Cholnan frets at weed policy

Cholnan frets at weed policy

Fears public against recriminalisation

Cholnan frets at weed policy

Public Health Minister Cholnan Srikaew expressed concern that most people do not agree with the Pheu Thai Party’s plan to recriminalise cannabis following a recent media interview by Prime Minister Srettha Thavisin on the subject.

Dr Cholnan made his remark in response to the interview Mr Srettha gave to France 24, a French state-owned news outlet, in which he disclosed the government’s policy to rein in the use of cannabis, which was decriminalised in 2022.

During the interview, the premier commented that the legalisation of the plant has had negative impacts on the Thai economy, which many took as an indication he supports the plant being re-listed as a narcotic.

“That was the view of the premier as the government has clearly stated in parliament that cannabis will only be used for medical purposes, with implications for the economy,” said Dr Cholnan.

As of now, only products containing over 0.2% THC [tetrahydrocannabinol — cannabis’ main psychoactive agent] by weight will be considered illegal.

To re-list cannabis as an illicit plant, the public health ministerial announcement needs to be revised, and it would involve “clearing the deck”, which would create far-reaching ripple effects since relevant ministerial regulations have been implemented.

Dr Cholnan said non-medical use of the plant’s flower buds and cannabis extract, holding a high degree of THC, is against the law. Growing cannabis needs permission from authorities.

Consuming the buds for recreational purposes breaks the law, the minister said, noting that cannabis shops providing cannabis smoking for pleasure are at risk of operating an illegal business under the cannabis regulations, although they are protected by the Thai traditional medicine law.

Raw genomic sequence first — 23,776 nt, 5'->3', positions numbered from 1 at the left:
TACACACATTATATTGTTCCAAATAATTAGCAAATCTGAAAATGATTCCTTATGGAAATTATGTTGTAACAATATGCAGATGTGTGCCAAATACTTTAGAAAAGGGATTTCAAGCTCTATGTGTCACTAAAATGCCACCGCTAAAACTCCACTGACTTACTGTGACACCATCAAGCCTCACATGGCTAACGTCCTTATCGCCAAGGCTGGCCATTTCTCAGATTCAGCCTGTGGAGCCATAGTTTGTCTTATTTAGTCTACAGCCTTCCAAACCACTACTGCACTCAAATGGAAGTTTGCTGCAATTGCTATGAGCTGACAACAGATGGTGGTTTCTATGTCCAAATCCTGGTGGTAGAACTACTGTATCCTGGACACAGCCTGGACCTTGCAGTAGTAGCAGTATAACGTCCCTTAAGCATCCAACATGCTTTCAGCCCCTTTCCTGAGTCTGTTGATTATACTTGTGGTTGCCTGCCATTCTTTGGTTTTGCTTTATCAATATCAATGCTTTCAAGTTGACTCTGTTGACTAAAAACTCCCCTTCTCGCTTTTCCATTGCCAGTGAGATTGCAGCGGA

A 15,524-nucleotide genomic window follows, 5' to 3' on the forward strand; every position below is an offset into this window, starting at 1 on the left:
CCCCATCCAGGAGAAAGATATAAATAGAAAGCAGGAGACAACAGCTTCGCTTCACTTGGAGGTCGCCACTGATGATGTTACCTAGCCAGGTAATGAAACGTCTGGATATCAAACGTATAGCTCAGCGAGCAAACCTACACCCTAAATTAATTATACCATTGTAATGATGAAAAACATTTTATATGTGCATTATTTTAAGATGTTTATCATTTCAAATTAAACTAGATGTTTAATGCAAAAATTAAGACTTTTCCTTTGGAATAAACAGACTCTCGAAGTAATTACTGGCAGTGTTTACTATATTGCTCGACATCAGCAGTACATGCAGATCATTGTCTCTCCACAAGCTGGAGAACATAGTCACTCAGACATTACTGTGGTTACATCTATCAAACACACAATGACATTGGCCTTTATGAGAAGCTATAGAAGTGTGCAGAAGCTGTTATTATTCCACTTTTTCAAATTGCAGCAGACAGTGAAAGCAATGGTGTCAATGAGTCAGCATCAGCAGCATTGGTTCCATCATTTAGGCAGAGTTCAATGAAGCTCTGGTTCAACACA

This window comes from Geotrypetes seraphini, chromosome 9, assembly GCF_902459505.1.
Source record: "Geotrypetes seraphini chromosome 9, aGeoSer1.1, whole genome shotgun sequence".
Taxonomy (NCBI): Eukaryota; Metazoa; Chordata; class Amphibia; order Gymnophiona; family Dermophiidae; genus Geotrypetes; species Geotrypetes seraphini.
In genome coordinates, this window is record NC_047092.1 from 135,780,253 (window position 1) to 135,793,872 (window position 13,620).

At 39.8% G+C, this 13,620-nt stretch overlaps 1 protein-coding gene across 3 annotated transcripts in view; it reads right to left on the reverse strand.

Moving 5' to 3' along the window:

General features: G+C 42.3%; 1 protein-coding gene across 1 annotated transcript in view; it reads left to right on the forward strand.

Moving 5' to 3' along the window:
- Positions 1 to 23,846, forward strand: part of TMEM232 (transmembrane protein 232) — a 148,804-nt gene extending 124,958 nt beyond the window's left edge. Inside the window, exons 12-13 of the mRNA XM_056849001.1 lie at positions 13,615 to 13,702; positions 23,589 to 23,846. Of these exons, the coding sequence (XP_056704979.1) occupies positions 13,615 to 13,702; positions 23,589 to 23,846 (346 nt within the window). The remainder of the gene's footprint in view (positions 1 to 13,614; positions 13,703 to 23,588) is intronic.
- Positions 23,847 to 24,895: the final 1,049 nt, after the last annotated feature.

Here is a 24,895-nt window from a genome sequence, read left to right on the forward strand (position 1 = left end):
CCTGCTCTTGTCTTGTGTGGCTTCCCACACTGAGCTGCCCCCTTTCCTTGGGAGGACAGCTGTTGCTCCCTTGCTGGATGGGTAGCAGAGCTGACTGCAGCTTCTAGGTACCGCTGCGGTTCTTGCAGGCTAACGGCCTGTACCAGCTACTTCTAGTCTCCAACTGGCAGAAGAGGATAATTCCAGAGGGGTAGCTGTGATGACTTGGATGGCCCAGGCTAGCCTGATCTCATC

The ministry has already finished the draft law concerning cannabis control, which is pending consideration by the Council of State, the government’s legal arm, before being submitted to the parliament.

“However, the decisions regarding cannabis rest with the premier,” he said.

Meanwhile, Deputy Prime Minister Somsak Thepsutin urged the government to speed up issuing the cannabis control law since the law governing kratom plants is already being enforced.

He attended a meeting on April 1 with related agencies on kratom and other medicinal herbs, which together generate up to four billion baht a year of revenue on average for the economy.

But if the law on cannabis control is passed, the economic gains are estimated to surge to tens of billions of baht, he said.

While the cannabis law, which is expected to be put to parliament for scrutiny after being accepted in its first reading in the near future, has not taken effect, the plant’s use for medical purposes is made possible by public health regulations as well as the medicinal herb law, which does not adequately cover all cannabis use cases, Mr Somsak said.